Appeal, No. 188, Jan. T., 1959, from order of Court of Quarter Sessions of Franklin County, No. 2 of 1958, in case of Lloyd R. Angle et ux. v. Commonwealth of Pennsylvania. Order affirmed. Proceedings on exceptions by Commonwealth to findings of board of viewers in condemnation. Order entered dismissing Commonwealth's exceptions, opinion by DEPUY, P.J. Commonwealth appealed.
Marshall J. Seidman, Deputy Attorney General, with him Frank E. Roda, Michael Deckman, Jacob J. Kilimnik, Assistant Attorneys General, Michael J. Stack, Jr., Deputy Attorney General, John R. Rezzolla, Jr., Chief Counsel, Department of Highways, and Anne X. Alpern, Attorney General, for appellant.
J. Glenn Benedict, for appellees.
Before Jones, C.j., Bell, Musmanno, Jones, Cohen and Bok, JJ.
OPINION BY MR. JUSTICE MUSMANNO
The question in this case may be stated quite simply: May the Commonwealth, under the power of eminent domain, take property without timely and adequate notice to the property-owner involved?
On May 11, 1878, the Court of Quarter Sessions of Franklin County, after appropriate preliminary proceedings before a duly appointed Board of Viewers, opened through Quincy Township of that county a public road 30 feet wide.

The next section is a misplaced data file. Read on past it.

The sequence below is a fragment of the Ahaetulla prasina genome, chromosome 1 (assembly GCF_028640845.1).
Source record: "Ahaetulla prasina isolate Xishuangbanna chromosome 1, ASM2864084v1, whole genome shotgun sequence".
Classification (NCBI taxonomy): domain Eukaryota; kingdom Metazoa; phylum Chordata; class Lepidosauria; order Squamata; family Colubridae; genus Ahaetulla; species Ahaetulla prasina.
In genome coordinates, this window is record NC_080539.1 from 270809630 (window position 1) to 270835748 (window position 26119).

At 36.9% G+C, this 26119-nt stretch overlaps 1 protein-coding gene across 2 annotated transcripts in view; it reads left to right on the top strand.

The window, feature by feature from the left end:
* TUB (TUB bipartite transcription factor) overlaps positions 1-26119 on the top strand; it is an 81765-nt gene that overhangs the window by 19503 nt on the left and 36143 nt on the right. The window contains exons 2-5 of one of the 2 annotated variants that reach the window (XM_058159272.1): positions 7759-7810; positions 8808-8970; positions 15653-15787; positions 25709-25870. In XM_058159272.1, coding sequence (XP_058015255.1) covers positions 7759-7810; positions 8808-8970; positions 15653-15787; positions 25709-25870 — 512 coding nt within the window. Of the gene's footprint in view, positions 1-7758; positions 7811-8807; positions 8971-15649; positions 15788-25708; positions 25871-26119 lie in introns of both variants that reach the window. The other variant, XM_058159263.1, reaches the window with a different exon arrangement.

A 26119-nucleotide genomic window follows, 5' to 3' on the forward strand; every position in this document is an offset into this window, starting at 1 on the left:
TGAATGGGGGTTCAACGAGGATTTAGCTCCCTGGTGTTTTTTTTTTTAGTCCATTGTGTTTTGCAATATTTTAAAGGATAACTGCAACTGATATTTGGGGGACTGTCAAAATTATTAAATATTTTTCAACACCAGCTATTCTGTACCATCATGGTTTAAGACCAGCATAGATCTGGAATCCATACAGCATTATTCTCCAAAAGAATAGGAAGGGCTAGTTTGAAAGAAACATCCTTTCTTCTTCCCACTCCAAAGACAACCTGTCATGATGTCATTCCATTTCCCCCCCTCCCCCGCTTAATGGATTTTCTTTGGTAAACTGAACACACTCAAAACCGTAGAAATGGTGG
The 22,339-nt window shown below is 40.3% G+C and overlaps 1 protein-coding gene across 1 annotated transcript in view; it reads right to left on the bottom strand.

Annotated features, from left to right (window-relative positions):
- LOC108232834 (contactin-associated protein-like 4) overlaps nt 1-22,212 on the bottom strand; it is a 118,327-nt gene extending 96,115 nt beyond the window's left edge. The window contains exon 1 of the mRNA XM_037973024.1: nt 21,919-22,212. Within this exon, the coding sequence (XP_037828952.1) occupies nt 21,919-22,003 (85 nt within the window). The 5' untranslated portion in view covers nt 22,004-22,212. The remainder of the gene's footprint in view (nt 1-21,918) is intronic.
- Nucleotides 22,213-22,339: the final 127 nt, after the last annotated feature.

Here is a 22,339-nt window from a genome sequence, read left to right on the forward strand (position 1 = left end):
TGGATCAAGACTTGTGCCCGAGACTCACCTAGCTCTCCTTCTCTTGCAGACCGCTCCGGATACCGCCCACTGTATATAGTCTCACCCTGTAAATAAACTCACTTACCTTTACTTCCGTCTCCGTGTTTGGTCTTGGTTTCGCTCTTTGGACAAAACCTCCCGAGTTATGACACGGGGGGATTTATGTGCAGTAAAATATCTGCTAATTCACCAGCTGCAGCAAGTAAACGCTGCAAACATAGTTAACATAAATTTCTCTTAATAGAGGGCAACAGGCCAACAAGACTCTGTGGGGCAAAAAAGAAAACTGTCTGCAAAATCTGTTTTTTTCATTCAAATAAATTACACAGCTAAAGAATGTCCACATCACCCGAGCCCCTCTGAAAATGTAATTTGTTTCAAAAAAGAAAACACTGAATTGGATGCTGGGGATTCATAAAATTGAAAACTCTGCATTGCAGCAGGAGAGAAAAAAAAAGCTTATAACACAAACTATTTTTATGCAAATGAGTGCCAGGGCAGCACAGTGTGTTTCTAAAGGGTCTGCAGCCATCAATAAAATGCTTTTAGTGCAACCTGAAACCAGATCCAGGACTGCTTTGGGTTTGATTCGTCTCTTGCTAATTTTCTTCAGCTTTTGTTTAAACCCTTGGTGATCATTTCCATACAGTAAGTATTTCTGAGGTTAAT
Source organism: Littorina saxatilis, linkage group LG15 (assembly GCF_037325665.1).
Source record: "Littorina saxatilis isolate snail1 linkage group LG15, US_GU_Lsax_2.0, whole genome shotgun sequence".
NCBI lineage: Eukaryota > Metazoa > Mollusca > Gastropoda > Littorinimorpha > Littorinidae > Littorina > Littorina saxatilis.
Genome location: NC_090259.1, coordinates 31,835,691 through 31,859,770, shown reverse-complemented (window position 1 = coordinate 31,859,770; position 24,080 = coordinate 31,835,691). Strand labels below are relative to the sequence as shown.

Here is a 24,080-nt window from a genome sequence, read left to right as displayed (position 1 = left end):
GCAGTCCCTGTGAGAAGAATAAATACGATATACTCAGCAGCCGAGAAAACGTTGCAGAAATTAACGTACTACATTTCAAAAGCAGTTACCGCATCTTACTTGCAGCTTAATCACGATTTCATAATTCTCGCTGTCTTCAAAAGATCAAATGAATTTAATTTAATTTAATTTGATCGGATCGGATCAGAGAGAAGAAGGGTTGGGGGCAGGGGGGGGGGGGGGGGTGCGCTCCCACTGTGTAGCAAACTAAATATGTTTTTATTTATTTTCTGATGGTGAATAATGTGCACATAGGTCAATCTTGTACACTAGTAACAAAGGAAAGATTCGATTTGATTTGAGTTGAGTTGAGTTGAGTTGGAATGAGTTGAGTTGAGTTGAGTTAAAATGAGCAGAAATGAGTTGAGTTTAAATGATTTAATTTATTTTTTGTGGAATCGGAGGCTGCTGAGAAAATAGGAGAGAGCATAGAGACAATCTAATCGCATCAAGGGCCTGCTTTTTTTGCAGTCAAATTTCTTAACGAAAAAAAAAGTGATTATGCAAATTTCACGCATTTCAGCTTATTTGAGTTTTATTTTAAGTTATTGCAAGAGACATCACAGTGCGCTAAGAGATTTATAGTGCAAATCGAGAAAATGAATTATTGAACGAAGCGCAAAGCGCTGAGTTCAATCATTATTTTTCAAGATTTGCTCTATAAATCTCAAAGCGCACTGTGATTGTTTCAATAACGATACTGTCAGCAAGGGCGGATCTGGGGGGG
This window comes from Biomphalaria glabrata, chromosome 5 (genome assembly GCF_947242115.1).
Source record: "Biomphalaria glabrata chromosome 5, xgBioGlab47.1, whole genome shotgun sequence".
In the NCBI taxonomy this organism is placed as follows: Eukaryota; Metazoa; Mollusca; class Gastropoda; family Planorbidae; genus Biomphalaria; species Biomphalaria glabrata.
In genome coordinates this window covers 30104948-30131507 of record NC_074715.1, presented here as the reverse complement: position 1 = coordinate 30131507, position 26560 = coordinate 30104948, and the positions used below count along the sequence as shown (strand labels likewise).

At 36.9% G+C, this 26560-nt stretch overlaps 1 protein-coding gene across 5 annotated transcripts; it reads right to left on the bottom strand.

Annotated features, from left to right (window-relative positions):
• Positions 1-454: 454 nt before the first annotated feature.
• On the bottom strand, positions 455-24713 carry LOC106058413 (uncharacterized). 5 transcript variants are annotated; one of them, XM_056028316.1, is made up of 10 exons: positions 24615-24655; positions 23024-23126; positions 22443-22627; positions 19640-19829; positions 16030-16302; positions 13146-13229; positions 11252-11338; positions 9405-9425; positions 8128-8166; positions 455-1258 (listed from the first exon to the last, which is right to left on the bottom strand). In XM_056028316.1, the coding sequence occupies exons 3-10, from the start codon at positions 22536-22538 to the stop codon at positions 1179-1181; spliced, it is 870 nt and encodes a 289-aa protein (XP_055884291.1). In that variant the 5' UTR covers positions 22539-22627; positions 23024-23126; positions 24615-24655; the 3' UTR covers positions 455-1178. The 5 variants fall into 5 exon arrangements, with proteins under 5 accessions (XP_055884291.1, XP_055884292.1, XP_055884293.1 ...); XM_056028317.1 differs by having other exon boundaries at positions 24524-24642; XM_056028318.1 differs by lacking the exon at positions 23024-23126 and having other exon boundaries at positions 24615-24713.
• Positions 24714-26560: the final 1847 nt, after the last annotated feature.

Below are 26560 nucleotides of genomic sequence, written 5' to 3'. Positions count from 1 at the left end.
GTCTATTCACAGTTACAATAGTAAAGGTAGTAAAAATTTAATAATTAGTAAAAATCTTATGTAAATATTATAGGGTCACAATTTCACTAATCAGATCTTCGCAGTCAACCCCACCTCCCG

On August 20, 1924, the Governor of the Commonwealth approved plans for the reconstruction and improvement of this road. The plans which were filed in the office of the Secretary of Highways showed that the Department intended to build within the 30-foot strip a cement pavement 16 feet wide with 5-foot berms or shoulders on either side, thus making the overall width of the travelled portion of the highway 26 feet. However, parallel to the outer margins of the 30-foot strip, there appeared on the plans some pencilled lines which suggested that at a future time the Commonwealth might desire to widen the road to 50 feet. The space between the pencilled projections carried the words: "Ultimate Right of Way."
Nothing was done regarding this envisioned 50-foot Ultimate Right of Way at the time. In fact, when the Highway Department proceeded to construct the road in accordance with the 1924 plans, construction was limited to a 26-foot road within the 30-foot strip limitations.*fn1 So far as the record shows, there was no notice to anyone in the field that there was ever any intention on the part of the Commonwealth to extend its dominion beyond the 30-foot margins.
Thirty-two years after the ideation of the 1924 tentative plan for a 50-foot road, the Commonwealth decided to put the idea into operation. It now filed in the office of the Secretary of Highways, on January 31, 1956, a Governor-approved plan which specified that the road, technically called Legislative Highway Route,
Application 585-3, was to be widened to 50 feet. The pencilled lines which in the 1924 plan were called Ultimate Right of Way now became Required Right of Way. Widened to 50 feet, the road would encroach upon the lands of the plaintiffs in this case, Lloyd R. Angle and ...